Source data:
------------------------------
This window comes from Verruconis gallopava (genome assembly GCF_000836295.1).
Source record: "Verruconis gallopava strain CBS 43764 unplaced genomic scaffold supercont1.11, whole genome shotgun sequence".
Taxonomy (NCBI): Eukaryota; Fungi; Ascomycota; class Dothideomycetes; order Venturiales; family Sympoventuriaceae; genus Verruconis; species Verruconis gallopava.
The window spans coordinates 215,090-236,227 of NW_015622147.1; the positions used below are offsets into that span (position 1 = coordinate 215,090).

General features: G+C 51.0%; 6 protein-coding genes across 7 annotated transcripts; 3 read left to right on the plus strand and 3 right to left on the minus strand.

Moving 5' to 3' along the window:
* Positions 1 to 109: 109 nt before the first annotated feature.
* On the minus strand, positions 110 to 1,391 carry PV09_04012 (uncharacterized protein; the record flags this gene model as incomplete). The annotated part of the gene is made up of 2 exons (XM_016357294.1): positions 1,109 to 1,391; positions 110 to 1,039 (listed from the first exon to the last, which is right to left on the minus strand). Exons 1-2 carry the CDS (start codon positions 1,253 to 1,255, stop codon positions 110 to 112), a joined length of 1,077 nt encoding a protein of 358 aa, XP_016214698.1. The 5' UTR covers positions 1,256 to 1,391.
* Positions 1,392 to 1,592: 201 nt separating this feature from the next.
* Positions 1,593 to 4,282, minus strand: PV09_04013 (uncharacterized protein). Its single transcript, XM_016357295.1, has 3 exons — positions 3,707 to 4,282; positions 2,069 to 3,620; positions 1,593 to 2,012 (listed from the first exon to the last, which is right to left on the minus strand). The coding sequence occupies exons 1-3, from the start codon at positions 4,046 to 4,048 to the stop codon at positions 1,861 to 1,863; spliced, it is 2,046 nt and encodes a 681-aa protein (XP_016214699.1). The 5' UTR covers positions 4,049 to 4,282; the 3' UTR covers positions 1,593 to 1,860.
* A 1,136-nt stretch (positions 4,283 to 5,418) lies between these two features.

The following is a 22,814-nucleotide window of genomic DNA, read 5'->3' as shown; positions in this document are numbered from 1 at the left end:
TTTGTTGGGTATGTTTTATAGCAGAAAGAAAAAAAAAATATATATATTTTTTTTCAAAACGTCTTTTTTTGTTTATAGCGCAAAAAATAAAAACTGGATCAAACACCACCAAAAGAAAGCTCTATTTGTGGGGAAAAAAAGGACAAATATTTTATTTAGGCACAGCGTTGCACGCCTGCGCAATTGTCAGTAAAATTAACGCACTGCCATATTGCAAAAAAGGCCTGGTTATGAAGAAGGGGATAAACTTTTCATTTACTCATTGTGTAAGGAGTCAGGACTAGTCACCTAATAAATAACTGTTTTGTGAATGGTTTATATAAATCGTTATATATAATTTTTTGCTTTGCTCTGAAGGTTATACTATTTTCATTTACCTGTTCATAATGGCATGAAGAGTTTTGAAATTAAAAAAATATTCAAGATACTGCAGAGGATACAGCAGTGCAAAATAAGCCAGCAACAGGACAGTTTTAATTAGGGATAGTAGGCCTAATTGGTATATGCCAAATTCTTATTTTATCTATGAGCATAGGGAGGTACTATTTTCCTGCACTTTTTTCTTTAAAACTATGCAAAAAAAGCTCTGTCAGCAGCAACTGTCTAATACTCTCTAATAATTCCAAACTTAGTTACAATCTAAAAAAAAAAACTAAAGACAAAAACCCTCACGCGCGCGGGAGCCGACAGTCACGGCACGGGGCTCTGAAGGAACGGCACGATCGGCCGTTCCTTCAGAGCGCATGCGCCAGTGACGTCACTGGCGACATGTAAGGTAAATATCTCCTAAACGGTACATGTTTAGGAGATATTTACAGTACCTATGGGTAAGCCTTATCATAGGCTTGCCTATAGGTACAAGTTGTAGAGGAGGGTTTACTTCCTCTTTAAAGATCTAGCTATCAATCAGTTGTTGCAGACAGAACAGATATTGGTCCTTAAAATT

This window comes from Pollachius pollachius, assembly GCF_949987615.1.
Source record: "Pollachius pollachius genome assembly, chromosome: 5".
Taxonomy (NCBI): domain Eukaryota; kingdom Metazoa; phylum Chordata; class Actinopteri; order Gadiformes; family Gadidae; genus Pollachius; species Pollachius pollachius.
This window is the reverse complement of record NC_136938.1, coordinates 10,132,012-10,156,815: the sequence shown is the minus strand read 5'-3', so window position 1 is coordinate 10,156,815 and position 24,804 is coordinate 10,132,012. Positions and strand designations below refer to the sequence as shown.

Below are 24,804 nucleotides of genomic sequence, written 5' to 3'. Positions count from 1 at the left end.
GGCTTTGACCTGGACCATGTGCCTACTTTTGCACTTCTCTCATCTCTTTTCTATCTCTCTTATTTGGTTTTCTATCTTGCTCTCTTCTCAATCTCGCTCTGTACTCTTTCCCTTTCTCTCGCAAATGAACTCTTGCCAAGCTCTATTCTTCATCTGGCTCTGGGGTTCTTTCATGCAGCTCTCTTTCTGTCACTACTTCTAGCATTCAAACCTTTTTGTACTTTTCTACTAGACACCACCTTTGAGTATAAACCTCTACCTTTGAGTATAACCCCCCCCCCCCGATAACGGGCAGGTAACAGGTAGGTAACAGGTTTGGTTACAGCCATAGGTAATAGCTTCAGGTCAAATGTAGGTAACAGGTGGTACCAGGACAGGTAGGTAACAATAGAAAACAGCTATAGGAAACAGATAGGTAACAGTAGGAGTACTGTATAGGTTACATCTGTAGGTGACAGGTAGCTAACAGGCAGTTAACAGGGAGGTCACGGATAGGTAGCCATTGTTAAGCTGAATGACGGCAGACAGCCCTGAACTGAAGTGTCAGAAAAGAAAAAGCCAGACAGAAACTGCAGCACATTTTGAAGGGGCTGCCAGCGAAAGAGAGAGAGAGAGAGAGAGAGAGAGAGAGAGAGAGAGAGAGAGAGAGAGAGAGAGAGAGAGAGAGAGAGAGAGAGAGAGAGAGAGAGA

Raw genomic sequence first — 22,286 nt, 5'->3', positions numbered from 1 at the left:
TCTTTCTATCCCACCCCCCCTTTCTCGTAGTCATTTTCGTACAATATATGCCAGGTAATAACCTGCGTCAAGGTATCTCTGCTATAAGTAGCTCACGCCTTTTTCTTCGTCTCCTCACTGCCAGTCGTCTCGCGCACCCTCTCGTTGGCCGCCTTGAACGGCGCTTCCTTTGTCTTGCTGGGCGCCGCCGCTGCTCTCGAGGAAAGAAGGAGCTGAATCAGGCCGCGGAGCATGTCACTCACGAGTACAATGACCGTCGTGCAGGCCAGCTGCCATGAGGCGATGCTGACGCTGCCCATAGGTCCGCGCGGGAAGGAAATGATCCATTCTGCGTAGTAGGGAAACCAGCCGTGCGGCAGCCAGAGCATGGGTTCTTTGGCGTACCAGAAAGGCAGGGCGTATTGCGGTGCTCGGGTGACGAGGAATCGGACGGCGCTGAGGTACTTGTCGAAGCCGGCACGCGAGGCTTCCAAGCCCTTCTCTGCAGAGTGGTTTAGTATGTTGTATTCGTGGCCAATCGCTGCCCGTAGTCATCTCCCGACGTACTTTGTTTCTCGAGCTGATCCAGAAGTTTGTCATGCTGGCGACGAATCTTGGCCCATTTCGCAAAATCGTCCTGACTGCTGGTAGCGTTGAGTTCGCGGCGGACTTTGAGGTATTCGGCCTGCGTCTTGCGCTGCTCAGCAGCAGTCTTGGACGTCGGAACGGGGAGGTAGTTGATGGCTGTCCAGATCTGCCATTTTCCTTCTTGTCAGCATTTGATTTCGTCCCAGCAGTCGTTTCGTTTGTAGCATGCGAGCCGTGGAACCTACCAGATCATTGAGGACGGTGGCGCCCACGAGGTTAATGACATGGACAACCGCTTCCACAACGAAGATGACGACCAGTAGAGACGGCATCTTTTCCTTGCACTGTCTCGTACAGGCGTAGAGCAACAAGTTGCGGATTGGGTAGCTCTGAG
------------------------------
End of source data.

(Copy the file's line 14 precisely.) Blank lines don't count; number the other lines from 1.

This window comes from Pollachius pollachius, assembly GCF_949987615.1.